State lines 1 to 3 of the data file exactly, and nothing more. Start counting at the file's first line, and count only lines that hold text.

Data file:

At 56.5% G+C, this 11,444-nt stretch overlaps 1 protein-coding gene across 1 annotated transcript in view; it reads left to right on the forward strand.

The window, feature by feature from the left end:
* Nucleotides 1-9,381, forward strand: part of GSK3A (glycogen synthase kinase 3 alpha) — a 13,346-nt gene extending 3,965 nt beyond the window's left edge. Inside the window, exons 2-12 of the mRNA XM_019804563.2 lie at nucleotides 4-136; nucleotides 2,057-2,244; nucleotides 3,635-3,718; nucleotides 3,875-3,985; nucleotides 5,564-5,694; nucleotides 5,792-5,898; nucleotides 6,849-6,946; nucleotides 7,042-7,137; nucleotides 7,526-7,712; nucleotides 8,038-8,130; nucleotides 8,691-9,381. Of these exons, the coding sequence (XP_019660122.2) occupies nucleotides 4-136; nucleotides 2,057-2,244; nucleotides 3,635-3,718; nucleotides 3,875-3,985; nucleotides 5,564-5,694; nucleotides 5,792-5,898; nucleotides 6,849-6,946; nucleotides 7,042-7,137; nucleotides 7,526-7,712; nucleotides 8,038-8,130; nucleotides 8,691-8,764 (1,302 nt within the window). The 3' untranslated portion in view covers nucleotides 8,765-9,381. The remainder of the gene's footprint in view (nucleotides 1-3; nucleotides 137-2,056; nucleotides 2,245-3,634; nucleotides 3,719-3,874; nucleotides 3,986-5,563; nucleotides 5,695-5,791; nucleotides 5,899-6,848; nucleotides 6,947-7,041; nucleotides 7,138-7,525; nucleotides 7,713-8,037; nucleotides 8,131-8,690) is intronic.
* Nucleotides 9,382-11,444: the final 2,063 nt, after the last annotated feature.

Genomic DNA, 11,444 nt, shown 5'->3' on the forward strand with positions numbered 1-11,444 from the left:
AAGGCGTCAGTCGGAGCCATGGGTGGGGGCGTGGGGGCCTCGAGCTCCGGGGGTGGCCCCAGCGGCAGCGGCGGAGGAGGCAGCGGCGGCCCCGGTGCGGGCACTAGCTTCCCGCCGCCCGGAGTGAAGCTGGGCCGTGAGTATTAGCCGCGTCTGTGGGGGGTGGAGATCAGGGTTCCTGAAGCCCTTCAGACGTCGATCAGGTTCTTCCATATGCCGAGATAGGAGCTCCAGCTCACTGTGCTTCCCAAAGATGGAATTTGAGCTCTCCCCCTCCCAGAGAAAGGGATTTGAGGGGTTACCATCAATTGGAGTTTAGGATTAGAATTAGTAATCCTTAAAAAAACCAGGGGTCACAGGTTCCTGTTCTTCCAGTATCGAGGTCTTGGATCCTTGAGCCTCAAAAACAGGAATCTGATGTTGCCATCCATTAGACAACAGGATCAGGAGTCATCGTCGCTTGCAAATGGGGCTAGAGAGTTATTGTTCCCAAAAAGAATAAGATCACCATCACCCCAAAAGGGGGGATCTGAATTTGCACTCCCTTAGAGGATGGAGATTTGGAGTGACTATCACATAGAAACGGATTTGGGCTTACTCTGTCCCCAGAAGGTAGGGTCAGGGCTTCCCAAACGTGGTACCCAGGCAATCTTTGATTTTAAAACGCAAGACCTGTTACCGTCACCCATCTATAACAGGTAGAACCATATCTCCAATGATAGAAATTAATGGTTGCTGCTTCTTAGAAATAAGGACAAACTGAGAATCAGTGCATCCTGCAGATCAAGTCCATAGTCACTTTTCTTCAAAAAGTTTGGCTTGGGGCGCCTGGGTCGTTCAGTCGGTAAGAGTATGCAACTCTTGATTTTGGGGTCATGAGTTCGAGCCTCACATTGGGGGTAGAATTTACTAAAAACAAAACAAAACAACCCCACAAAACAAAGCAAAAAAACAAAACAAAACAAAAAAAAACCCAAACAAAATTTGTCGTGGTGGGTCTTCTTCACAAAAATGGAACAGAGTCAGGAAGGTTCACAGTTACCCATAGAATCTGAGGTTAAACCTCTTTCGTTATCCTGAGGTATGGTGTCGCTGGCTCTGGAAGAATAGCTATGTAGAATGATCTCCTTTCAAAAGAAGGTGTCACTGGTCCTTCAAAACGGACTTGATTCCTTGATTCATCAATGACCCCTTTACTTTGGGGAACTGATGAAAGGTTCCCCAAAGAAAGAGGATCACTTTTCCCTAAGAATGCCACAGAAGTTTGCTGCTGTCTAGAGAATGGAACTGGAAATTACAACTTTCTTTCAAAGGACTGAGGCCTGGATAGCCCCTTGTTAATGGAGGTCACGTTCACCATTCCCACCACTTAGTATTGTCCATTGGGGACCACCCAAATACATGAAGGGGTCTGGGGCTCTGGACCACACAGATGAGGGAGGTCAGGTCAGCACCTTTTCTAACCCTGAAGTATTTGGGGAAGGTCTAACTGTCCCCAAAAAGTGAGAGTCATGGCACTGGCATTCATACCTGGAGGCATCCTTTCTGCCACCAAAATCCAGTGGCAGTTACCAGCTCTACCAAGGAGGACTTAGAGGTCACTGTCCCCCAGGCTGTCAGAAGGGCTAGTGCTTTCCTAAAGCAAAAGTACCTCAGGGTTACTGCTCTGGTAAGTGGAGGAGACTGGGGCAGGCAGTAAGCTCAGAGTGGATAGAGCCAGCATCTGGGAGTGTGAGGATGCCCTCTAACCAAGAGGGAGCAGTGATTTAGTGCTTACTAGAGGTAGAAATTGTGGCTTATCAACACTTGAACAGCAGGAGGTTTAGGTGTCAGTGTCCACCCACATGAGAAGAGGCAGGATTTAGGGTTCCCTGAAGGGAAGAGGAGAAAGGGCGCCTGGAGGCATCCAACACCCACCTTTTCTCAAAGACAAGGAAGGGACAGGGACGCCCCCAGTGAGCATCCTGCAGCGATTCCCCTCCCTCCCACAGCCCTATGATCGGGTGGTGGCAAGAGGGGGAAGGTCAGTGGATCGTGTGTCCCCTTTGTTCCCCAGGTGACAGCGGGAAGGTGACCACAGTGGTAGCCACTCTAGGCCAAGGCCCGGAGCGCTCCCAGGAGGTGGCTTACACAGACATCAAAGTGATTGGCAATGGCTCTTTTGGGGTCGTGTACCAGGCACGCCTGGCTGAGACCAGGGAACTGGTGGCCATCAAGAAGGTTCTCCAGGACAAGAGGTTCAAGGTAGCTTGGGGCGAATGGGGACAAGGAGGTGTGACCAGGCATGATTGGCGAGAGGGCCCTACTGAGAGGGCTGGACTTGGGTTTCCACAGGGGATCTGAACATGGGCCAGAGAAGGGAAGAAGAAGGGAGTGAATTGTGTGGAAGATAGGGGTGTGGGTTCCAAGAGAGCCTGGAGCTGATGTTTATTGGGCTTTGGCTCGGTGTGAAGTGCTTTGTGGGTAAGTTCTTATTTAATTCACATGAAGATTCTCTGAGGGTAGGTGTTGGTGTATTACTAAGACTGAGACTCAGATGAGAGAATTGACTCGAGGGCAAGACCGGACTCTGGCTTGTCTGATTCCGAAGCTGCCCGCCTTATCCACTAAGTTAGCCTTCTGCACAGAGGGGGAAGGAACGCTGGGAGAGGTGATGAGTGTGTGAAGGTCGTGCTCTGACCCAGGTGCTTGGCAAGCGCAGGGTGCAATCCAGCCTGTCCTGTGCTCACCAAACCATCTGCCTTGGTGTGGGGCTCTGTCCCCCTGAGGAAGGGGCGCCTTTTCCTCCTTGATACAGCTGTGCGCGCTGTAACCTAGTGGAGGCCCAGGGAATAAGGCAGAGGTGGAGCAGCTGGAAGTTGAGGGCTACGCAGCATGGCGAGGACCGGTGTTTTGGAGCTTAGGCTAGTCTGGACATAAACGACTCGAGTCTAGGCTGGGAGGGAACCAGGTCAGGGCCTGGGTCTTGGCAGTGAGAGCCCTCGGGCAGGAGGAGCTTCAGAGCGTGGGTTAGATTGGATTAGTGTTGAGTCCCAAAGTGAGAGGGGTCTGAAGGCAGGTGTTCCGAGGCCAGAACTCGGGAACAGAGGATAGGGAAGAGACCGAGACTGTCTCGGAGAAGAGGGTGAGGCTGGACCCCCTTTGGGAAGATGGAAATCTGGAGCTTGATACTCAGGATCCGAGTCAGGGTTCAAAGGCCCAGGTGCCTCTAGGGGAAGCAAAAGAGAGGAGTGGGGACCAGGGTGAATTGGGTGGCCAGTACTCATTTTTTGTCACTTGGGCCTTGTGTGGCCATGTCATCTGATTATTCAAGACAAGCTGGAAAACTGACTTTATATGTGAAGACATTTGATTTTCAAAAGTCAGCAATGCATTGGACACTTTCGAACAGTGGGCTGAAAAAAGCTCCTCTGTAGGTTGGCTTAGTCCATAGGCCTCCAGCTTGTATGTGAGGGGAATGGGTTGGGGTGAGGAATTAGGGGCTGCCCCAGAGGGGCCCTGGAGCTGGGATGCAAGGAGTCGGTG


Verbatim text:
At 56.5% G+C, this 11,444-nt stretch overlaps 1 protein-coding gene across 1 annotated transcript in view; it reads left to right on the forward strand.

The window, feature by feature from the left end:
* Nucleotides 1-9,381, forward strand: part of GSK3A (glycogen synthase kinase 3 alpha) — a 13,346-nt gene extending 3,965 nt beyond the window's left edge. Inside the window, exons 2-12 of the mRNA XM_019804563.2 lie at nucleotides 4-136; nucleotides 2,057-2,244; nucleotides 3,635-3,718; nucleotides 3,875-3,985; nucleotides 5,564-5,694; nucleotides 5,792-5,898; nucleotides 6,849-6,946; nucleotides 7,042-7,137; nucleotides 7,526-7,712; nucleotides 8,038-8,130; nucleotides 8,691-9,381. Of these exons, the coding sequence (XP_019660122.2) occupies nucleotides 4-136; nucleotides 2,057-2,244; nucleotides 3,635-3,718; nucleotides 3,875-3,985; nucleotides 5,564-5,694; nucleotides 5,792-5,898; nucleotides 6,849-6,946; nucleotides 7,042-7,137; nucleotides 7,526-7,712; nucleotides 8,038-8,130; nucleotides 8,691-8,764 (1,302 nt within the window). The 3' untranslated portion in view covers nucleotides 8,765-9,381. The remainder of the gene's footprint in view (nucleotides 1-3; nucleotides 137-2,056; nucleotides 2,245-3,634; nucleotides 3,719-3,874; nucleotides 3,986-5,563; nucleotides 5,695-5,791; nucleotides 5,899-6,848; nucleotides 6,947-7,041; nucleotides 7,138-7,525; nucleotides 7,713-8,037; nucleotides 8,131-8,690) is intronic.